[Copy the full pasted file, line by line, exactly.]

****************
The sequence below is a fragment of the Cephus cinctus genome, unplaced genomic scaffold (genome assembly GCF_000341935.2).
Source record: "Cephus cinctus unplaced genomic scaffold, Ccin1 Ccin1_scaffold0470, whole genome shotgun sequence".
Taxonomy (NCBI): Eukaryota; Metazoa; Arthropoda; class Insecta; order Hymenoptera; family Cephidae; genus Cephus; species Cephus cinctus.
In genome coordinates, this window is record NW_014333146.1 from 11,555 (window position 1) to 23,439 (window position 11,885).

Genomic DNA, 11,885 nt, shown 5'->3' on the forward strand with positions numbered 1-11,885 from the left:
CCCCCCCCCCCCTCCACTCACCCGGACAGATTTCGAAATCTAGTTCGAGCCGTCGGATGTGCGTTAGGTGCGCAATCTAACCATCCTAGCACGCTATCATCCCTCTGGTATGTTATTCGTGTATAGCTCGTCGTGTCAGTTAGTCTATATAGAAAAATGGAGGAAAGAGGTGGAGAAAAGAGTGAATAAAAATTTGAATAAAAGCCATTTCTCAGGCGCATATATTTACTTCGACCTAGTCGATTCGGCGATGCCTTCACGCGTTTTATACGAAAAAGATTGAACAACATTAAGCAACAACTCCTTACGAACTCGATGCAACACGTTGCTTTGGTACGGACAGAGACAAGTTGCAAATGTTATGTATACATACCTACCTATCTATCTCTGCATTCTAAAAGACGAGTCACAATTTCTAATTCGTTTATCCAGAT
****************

The sequence below is a fragment of the Cephus cinctus genome, unplaced genomic scaffold (genome assembly GCF_000341935.2).
Source record: "Cephus cinctus unplaced genomic scaffold, Ccin1 Ccin1_scaffold0470, whole genome shotgun sequence".
Taxonomy (NCBI): Eukaryota; Metazoa; Arthropoda; class Insecta; order Hymenoptera; family Cephidae; genus Cephus; species Cephus cinctus.
In genome coordinates, this window is record NW_014333146.1 from 11,555 (window position 1) to 23,439 (window position 11,885).

Genomic DNA, 11,885 nt, shown 5'->3' on the forward strand with positions numbered 1-11,885 from the left:
CCCCCCCCCCCCTCCACTCACCCGGACAGATTTCGAAATCTAGTTCGAGCCGTCGGATGTGCGTTAGGTGCGCAATCTAACCATCCTAGCACGCTATCATCCCTCTGGTATGTTATTCGTGTATAGCTCGTCGTGTCAGTTAGTCTATATAGAAAAATGGAGGAAAGAGGTGGAGAAAAGAGTGAATAAAAATTTGAATAAAAGCCATTTCTCAGGCGCATATATTTACTTCGACCTAGTCGATTCGGCGATGCCTTCACGCGTTTTATACGAAAAAGATTGAACAACATTAAGCAACAACTCCTTACGAACTCGATGCAACACGTTGCTTTGGTACGGACAGAGACAAGTTGCAAATGTTATGTATACATACCTACCTATCTATCTCTGCATTCTAAAAGACGAGTCACAATTTCTAATTCGTTTATCCAGAT